Despite softening military demand and politically-driven delays in contract awards, defense-industry bellweather General Dynamics outperformed its peers and market expectations in the third quarter. The company’s earnings results released this morning indicate that Chairman Jay Johnson managed to raise earnings per share by 7.6% and increase backlog to a stunning $58.5 billion, representing two years worth of revenues at current rates. Although sales were off slightly year-over-year, reflecting slowing demand from military customers and the uneven pacing of contract awards, margins were up in all four of the company’s major business units, highlighting what BankofAmerica/MerrillLynch analyst Ron Epstein described as GD’s “execution prowess.”
GD’s third-quarter performance is the latest indication that the company has successfully transitioned its management culture from the consistently positive track record of industry legend Nick Chabraja to a more reserved but equally capable Jay Johnson. No other first-tier company in the defense sector has managed to match GD’s track record for consistent returns, and today’s results suggest that the money machine continues to run very smoothly. Johnson can’t change the fact that U.S. forces are departing Iraq and business jet results are subject to weak global economic conditions, but by constantly pressing his subordinates to squeeze out costs and deliver quality, he has proven that defense companies still can outperform. As Cowen & Company analyst Cai von Rumohr commented today, under Johnson’s leadership GD is generating “better than expected margins in all areas.”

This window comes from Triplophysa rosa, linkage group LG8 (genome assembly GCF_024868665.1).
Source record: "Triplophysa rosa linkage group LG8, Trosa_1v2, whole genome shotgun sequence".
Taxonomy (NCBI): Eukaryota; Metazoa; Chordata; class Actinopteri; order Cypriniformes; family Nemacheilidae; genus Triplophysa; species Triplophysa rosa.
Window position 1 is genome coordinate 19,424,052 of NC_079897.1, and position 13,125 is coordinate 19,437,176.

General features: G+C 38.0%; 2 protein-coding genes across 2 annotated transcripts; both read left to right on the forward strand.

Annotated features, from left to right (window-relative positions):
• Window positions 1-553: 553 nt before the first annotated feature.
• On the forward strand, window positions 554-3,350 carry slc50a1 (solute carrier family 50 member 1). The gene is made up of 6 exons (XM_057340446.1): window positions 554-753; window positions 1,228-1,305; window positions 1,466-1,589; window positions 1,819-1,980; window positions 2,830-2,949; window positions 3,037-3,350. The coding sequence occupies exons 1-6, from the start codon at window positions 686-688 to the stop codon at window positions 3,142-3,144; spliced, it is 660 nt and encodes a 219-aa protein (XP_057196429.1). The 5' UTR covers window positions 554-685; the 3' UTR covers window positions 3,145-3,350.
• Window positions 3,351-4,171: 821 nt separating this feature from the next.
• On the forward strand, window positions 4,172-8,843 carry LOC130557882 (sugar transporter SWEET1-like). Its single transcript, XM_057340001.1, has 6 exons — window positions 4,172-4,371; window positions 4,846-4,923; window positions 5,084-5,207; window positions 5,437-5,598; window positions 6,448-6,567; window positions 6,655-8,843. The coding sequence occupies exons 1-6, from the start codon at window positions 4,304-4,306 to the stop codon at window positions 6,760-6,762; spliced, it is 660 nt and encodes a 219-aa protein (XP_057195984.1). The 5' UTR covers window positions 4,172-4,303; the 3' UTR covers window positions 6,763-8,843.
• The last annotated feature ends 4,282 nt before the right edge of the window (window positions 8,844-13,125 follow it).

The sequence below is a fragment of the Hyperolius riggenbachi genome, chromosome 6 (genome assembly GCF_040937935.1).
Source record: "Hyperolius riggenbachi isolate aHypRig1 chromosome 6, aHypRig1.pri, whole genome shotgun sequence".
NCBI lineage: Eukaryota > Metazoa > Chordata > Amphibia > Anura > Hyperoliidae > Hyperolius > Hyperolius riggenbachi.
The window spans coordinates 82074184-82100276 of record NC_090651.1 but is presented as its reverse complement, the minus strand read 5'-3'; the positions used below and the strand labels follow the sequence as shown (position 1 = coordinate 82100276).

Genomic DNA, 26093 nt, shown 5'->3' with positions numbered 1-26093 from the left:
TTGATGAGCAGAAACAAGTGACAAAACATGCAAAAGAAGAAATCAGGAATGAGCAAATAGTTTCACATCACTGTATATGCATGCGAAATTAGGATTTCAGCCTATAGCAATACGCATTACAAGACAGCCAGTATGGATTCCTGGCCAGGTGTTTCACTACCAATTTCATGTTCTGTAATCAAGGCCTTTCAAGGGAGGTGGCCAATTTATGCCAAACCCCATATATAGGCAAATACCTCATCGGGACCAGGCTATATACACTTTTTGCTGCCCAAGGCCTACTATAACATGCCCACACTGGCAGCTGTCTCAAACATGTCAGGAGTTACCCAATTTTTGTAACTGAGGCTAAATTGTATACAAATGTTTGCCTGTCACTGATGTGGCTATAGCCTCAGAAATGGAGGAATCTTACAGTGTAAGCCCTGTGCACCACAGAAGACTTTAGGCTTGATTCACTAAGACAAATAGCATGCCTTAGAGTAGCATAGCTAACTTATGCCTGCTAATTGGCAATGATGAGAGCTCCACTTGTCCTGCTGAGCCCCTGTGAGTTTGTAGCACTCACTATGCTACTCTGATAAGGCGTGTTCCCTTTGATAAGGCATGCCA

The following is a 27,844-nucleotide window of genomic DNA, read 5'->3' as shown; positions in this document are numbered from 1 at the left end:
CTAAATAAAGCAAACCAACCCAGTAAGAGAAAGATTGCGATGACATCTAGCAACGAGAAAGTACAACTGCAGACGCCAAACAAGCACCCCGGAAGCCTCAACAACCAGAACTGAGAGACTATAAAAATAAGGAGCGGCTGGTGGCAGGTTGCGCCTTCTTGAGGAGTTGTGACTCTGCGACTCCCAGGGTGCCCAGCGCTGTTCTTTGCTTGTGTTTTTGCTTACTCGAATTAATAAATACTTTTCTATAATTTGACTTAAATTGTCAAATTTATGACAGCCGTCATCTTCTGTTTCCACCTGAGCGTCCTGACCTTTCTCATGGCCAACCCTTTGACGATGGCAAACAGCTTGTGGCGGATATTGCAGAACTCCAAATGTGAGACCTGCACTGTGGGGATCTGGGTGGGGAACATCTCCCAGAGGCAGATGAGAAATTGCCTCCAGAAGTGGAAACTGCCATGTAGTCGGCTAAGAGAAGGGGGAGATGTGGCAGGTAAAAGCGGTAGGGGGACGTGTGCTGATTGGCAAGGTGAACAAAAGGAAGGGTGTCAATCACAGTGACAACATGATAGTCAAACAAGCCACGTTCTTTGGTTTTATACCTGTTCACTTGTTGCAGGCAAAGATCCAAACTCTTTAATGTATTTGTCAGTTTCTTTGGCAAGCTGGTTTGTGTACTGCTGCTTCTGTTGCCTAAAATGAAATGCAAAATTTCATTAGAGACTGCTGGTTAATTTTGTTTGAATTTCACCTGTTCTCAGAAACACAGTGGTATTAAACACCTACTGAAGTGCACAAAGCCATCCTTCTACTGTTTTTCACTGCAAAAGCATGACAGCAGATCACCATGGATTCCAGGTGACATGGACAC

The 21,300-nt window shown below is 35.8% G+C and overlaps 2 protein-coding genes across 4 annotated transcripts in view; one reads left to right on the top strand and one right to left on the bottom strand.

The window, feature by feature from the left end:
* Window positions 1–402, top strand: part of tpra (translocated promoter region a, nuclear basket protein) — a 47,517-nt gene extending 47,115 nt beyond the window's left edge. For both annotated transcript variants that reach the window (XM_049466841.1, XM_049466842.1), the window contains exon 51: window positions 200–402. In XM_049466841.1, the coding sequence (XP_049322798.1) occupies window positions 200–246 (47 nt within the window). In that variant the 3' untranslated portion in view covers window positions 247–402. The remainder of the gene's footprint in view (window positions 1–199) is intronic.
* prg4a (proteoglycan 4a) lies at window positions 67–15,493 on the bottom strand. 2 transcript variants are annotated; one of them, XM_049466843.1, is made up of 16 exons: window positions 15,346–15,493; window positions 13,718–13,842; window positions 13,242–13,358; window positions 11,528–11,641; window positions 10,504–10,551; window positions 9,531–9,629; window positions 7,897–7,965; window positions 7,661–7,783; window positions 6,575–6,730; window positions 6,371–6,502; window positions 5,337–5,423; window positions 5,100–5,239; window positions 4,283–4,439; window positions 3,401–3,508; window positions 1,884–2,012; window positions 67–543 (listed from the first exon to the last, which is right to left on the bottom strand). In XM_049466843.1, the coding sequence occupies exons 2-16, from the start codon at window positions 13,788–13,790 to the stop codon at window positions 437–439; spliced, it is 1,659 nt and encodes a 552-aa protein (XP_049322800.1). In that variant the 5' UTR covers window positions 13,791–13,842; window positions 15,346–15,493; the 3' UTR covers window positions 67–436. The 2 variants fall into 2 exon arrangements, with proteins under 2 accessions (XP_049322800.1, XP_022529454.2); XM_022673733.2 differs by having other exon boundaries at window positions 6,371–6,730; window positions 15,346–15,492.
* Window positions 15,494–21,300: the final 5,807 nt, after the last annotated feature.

Recent contract bookings suggest that GD will continue the pattern of positive results for some time to come. Last week, the company inked a billion-dollar deal with the government of Canada to upgrade that country’s fleet of light armored vehicles. This week it got a $600 million Army order for 300 more Stryker troop carriers with reinforced under-hull armor. And a Chinese aircraft leasing company just ordered $800 million in business jets spanning Gulfstream’s product line. GD’s Gulfstream unit is now firmly positioned as the global gold standard for high-end business jets, so it isn’t surprising that it is getting more orders from the part of the world where economic growth is strongest. The fall-off in free cash flow that GD reported for the third quarter appears to be a blessing in disguise, because it reflects the buildup of Gulfstream inventory for deliveries that will be made in the fourth quarter.
Bottom line: Jay Johnson is turning out to be even better at running a big defense contractor than he was at reforming the sea services when he was Chief of Naval Operations. No other senior military officer in modern times has managed to become a top performer in the world of corporate finance, but Johnson seems to have pulled it off. The fact that he hasn’t turned into an ego-maniac in the process makes his tenure at GD all the more appealing. When it comes to steadiness of purpose and delivering results, Jay Johnson is about as good as it gets in modern America. Is it too late to get this guy on the ballot in New Hampshire?
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